Site Overlay

Substitute For Shortening In Biscuits

Rate this post

Vegetable shortening is widely available at supermarkets throughout the United States. Many people, however, are unaware of the contents of the shortening package. To recap the impacts of shortening in baked goods, it is excellent for producing the light, flaky texture that we love in pie crusts and biscuits.

However, how can vegetable shortening contribute to this texture? And, if you don’t have any vegetable shortening on hand, are there any substitutes that are better for your health as well as your baking needs?

We’ve addressed all of your queries in this post, so you’ll be ready the next time you need to replace vegetable shortening in a recipe. Learn how to correctly replace these ingredients in biscuit recipes for the greatest results.

ShorteningNutrition Facts

Substitute For Shortening In Biscuits

What is Shortening?

Substitute For Shortening In Biscuits

Vegetable shortening is a solid fat made from vegetable oils such as soybean and cottonseed that have been chemically hydrogenated and solidified. Vegetable shortening is utilized in a wide range of recipes, from homemade flour tortillas to white cakes. While shortening does not add much flavor to baked goods, it does provide richness and smoothness.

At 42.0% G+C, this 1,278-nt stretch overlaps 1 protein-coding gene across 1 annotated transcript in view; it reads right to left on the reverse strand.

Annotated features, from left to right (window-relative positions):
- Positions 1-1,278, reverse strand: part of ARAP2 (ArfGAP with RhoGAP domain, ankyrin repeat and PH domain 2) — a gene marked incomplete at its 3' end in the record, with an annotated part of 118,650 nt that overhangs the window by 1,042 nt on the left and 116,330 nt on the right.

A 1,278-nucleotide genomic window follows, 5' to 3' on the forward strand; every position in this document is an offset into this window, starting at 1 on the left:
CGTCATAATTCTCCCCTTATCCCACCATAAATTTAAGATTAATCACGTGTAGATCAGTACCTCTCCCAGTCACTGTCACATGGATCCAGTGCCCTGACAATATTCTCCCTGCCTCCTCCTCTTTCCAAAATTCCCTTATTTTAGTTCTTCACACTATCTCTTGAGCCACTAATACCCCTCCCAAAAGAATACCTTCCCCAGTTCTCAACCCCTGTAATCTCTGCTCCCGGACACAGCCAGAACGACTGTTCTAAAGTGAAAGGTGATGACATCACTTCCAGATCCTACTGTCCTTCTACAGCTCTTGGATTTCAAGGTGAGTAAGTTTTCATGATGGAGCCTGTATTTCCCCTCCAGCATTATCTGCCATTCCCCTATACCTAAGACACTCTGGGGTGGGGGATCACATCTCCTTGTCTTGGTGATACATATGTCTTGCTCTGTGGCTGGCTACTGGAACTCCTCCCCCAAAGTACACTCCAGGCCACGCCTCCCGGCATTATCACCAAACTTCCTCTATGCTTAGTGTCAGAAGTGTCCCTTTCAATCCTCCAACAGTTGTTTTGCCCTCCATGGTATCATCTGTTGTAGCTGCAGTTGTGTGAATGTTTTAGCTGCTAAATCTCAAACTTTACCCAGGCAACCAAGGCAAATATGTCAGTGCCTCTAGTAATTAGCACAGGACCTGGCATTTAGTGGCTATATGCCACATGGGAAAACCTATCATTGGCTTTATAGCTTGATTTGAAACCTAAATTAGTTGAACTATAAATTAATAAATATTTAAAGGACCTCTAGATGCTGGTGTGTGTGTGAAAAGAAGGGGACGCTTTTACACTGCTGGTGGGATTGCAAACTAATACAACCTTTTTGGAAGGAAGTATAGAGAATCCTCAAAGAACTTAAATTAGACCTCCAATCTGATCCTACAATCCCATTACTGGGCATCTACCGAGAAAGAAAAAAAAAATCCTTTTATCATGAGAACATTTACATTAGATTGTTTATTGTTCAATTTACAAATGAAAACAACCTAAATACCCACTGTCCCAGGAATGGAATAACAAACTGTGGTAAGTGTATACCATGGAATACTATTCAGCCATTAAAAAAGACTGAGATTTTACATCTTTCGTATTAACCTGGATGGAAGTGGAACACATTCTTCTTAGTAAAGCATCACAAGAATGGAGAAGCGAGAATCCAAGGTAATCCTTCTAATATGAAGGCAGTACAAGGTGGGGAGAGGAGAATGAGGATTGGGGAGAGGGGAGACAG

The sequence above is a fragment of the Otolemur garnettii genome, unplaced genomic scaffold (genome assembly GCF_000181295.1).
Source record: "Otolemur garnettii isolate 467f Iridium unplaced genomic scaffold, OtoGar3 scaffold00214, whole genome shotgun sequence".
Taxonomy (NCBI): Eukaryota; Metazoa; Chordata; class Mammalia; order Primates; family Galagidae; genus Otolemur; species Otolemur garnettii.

Vegetable shortening is often used to make short doughs or doughs with a high fat-to-flour ratio, such as pie crusts. This is because the fat in vegetable shortening covers the flour, preventing water from initiating gluten synthesis. As a result, vegetable shortening is often used to shorten gluten strands and inhibit their development in dough.

Vegetable shortening biscuits are a common breakfast alternative in many families. When vegetable shortening is used in biscuit recipes, the result is flaky, soft, and plump biscuits that are entirely satisfying when eaten.

Uses of Shortening in Biscuit Recipes

Vegetable shortening is employed because it is nearly completely composed of solid fat, which contributes to the flakiness of pie crusts, the stability of icings, and the prevention of baked foods from spreading excessively during baking.

Vegetable shortening is often used in biscuit recipes because of the short or crumbly texture it produces throughout the heating and baking processes.